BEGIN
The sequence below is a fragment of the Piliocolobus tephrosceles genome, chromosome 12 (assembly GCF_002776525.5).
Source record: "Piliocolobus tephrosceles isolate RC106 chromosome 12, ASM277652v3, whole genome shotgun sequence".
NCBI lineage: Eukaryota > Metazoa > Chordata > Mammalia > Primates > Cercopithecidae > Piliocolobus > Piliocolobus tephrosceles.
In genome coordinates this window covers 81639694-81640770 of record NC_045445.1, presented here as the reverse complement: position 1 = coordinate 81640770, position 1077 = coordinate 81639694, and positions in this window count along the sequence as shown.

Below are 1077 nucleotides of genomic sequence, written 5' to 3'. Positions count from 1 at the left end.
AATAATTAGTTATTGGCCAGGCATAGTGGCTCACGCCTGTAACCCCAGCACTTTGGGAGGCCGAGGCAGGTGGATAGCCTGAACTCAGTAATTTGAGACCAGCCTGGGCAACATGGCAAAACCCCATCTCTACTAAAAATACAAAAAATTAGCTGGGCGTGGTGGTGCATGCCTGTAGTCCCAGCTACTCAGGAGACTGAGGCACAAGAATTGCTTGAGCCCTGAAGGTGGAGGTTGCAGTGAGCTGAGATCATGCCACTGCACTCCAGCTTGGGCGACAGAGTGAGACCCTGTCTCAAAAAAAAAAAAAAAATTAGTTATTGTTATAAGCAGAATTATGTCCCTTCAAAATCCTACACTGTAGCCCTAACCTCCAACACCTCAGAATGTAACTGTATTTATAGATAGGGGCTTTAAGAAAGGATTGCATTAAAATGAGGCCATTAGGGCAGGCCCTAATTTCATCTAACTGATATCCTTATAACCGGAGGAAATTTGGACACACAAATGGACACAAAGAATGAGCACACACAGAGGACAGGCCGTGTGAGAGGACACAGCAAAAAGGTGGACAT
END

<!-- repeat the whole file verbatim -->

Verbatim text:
The sequence below is a fragment of the Piliocolobus tephrosceles genome, chromosome 12 (assembly GCF_002776525.5).
Source record: "Piliocolobus tephrosceles isolate RC106 chromosome 12, ASM277652v3, whole genome shotgun sequence".
NCBI lineage: Eukaryota > Metazoa > Chordata > Mammalia > Primates > Cercopithecidae > Piliocolobus > Piliocolobus tephrosceles.
In genome coordinates this window covers 81639694-81640770 of record NC_045445.1, presented here as the reverse complement: position 1 = coordinate 81640770, position 1077 = coordinate 81639694, and positions in this window count along the sequence as shown.

Below are 1077 nucleotides of genomic sequence, written 5' to 3'. Positions count from 1 at the left end.
AATAATTAGTTATTGGCCAGGCATAGTGGCTCACGCCTGTAACCCCAGCACTTTGGGAGGCCGAGGCAGGTGGATAGCCTGAACTCAGTAATTTGAGACCAGCCTGGGCAACATGGCAAAACCCCATCTCTACTAAAAATACAAAAAATTAGCTGGGCGTGGTGGTGCATGCCTGTAGTCCCAGCTACTCAGGAGACTGAGGCACAAGAATTGCTTGAGCCCTGAAGGTGGAGGTTGCAGTGAGCTGAGATCATGCCACTGCACTCCAGCTTGGGCGACAGAGTGAGACCCTGTCTCAAAAAAAAAAAAAAAATTAGTTATTGTTATAAGCAGAATTATGTCCCTTCAAAATCCTACACTGTAGCCCTAACCTCCAACACCTCAGAATGTAACTGTATTTATAGATAGGGGCTTTAAGAAAGGATTGCATTAAAATGAGGCCATTAGGGCAGGCCCTAATTTCATCTAACTGATATCCTTATAACCGGAGGAAATTTGGACACACAAATGGACACAAAGAATGAGCACACACAGAGGACAGGCCGTGTGAGAGGACACAGCAAAAAGGTGGACAT